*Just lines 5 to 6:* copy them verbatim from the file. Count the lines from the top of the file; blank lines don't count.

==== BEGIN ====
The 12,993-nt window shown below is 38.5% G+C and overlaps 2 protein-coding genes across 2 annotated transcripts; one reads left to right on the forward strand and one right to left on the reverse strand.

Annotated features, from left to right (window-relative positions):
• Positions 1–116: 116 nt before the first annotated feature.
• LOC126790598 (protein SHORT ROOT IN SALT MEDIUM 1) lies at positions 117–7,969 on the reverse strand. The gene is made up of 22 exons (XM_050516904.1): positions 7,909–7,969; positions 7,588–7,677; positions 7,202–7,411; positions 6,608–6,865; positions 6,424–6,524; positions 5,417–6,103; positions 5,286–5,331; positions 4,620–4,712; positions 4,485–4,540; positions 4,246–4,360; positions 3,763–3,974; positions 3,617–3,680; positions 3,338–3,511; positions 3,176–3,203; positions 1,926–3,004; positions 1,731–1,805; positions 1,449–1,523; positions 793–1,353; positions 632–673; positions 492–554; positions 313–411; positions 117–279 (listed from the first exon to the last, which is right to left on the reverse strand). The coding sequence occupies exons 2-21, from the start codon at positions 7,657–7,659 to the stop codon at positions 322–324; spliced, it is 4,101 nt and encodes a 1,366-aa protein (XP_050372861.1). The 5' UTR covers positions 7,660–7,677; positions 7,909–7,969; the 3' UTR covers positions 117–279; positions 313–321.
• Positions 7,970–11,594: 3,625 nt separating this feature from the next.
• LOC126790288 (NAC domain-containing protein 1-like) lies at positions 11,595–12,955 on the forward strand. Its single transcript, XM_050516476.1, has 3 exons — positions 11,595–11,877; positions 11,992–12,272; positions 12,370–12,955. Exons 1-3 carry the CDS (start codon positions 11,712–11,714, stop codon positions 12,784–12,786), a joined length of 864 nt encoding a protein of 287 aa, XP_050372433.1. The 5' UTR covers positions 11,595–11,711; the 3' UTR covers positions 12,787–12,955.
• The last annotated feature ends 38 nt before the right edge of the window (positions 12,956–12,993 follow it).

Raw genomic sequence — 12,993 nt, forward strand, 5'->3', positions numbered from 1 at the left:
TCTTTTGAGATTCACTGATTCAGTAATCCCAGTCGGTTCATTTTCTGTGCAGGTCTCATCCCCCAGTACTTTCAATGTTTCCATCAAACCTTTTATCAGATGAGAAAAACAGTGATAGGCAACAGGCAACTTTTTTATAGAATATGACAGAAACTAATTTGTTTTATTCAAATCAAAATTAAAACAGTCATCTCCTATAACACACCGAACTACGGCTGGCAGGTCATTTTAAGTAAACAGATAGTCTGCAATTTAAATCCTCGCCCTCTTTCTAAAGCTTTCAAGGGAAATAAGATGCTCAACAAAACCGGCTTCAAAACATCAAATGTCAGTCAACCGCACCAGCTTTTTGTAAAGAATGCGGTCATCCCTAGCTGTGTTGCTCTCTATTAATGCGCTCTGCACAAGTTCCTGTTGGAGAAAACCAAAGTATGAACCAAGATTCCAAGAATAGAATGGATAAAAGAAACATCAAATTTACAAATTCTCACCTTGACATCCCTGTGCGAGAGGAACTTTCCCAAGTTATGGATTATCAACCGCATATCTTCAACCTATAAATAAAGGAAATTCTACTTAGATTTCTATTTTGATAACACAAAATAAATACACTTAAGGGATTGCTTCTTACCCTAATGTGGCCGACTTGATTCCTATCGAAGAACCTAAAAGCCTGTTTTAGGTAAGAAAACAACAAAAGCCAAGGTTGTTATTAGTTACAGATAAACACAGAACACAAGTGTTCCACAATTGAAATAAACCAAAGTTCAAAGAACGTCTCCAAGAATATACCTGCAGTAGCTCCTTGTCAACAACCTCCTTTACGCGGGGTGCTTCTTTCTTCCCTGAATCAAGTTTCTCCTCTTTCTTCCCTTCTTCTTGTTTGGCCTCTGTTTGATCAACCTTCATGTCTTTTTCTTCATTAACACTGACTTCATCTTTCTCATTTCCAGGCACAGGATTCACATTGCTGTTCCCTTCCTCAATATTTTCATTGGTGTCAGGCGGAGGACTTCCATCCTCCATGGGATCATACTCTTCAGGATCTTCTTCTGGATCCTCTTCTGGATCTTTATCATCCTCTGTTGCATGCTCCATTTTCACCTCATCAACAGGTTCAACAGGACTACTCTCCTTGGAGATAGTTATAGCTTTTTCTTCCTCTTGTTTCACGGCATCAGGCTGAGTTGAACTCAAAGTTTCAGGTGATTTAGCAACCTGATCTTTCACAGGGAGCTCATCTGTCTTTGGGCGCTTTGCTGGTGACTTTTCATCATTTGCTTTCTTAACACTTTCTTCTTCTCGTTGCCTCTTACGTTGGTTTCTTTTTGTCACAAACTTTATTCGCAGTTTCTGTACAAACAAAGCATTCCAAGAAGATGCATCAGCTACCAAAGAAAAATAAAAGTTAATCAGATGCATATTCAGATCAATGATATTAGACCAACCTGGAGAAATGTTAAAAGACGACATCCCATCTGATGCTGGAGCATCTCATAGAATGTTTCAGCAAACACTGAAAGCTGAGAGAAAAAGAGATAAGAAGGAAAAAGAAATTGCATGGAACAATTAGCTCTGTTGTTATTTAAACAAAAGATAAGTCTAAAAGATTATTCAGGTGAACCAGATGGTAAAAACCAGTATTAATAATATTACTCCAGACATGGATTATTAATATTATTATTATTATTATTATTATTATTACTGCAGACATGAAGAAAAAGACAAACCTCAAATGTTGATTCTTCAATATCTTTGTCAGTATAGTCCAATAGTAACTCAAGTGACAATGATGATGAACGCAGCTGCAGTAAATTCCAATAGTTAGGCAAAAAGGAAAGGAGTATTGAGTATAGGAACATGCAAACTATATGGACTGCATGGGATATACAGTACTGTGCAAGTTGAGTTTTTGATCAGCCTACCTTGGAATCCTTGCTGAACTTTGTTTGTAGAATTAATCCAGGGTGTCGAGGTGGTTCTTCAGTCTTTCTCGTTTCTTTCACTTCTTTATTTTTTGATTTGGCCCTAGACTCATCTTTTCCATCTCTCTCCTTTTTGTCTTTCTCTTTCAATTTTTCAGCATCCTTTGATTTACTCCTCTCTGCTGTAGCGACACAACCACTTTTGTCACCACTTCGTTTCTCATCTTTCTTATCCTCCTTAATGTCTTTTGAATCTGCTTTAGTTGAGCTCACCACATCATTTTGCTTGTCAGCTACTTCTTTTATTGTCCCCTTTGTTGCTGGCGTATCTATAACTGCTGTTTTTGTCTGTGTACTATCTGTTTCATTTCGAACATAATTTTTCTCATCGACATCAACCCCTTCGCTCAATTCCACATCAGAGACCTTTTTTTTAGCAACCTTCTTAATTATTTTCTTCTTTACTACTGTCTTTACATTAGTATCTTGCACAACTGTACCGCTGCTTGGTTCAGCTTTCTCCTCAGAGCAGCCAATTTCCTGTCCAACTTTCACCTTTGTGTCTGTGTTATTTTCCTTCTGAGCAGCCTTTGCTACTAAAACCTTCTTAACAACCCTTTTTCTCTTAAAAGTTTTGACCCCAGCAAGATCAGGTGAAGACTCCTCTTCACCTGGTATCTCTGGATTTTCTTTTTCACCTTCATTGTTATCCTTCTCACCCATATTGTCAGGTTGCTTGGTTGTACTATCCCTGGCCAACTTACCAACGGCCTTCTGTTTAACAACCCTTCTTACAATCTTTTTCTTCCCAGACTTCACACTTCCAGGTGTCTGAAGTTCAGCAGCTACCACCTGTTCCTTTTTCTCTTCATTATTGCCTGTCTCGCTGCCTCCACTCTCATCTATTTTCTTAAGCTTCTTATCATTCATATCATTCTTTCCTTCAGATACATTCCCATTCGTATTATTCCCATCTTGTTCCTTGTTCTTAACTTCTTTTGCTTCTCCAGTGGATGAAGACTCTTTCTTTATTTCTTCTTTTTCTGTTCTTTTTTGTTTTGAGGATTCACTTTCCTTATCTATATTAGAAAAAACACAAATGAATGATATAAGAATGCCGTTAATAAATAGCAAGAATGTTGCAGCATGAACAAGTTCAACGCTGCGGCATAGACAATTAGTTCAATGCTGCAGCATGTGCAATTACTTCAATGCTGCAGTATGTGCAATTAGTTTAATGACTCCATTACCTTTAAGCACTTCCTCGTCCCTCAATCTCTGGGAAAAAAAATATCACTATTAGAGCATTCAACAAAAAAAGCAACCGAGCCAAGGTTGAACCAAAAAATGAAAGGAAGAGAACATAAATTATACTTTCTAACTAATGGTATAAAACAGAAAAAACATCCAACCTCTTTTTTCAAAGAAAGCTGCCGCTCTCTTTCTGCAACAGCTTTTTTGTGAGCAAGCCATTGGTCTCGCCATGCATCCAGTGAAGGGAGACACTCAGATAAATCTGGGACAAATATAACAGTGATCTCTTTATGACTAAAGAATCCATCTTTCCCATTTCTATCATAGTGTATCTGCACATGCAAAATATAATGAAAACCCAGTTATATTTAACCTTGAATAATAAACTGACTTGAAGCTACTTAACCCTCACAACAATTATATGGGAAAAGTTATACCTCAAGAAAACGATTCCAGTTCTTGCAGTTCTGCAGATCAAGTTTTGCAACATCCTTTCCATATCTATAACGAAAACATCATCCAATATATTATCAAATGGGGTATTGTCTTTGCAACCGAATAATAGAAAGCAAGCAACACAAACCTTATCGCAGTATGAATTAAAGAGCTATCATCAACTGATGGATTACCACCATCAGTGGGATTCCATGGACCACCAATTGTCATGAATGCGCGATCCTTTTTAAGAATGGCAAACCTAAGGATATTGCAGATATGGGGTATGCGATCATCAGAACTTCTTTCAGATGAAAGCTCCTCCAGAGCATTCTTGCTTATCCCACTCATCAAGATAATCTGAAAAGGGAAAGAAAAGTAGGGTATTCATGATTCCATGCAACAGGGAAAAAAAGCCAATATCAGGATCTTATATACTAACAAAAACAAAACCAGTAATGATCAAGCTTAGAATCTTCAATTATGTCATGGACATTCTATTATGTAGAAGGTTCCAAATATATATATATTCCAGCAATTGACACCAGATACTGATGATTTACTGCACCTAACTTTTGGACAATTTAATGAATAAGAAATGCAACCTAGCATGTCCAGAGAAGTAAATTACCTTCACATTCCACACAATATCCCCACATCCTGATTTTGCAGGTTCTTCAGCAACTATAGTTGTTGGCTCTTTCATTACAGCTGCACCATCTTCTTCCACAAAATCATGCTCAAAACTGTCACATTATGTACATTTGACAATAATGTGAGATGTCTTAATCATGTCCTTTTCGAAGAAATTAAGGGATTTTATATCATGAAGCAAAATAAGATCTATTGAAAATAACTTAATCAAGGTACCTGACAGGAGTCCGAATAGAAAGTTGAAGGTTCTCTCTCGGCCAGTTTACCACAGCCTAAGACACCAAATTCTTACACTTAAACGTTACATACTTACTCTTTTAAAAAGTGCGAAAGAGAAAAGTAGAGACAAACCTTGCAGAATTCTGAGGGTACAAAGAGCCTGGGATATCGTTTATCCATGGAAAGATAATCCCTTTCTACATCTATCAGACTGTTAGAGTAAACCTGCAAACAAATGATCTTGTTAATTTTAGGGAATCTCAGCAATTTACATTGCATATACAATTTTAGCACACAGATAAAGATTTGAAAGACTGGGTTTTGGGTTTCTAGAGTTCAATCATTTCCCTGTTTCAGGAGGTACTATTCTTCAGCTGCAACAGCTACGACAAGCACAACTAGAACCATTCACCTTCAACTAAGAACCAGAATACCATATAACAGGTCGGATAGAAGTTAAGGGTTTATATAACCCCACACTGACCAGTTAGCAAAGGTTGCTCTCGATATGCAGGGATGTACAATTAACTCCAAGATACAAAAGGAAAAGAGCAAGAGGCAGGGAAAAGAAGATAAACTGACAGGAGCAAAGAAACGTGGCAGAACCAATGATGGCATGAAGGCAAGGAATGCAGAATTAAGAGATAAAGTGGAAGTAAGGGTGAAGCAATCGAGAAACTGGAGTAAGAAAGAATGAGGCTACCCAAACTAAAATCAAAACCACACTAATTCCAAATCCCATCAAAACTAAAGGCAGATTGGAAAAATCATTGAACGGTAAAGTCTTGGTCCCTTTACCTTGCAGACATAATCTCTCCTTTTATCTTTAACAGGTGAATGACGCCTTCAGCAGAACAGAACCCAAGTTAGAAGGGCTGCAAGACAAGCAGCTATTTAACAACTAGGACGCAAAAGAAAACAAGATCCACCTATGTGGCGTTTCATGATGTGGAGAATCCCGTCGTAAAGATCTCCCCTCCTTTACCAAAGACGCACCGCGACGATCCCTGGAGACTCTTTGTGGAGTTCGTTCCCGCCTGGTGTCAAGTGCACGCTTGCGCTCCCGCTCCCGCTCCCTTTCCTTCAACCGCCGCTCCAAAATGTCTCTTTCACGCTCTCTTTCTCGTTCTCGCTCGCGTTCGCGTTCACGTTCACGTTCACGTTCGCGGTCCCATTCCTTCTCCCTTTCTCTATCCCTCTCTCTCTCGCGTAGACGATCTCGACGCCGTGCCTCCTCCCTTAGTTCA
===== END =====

• Positions 7,970–11,594: 3,625 nt separating this feature from the next.
• LOC126790288 (NAC domain-containing protein 1-like) lies at positions 11,595–12,955 on the forward strand. Its single transcript, XM_050516476.1, has 3 exons — positions 11,595–11,877; positions 11,992–12,272; positions 12,370–12,955. Exons 1-3 carry the CDS (start codon positions 11,712–11,714, stop codon positions 12,784–12,786), a joined length of 864 nt encoding a protein of 287 aa, XP_050372433.1. The 5' UTR covers positions 11,595–11,711; the 3' UTR covers positions 12,787–12,955.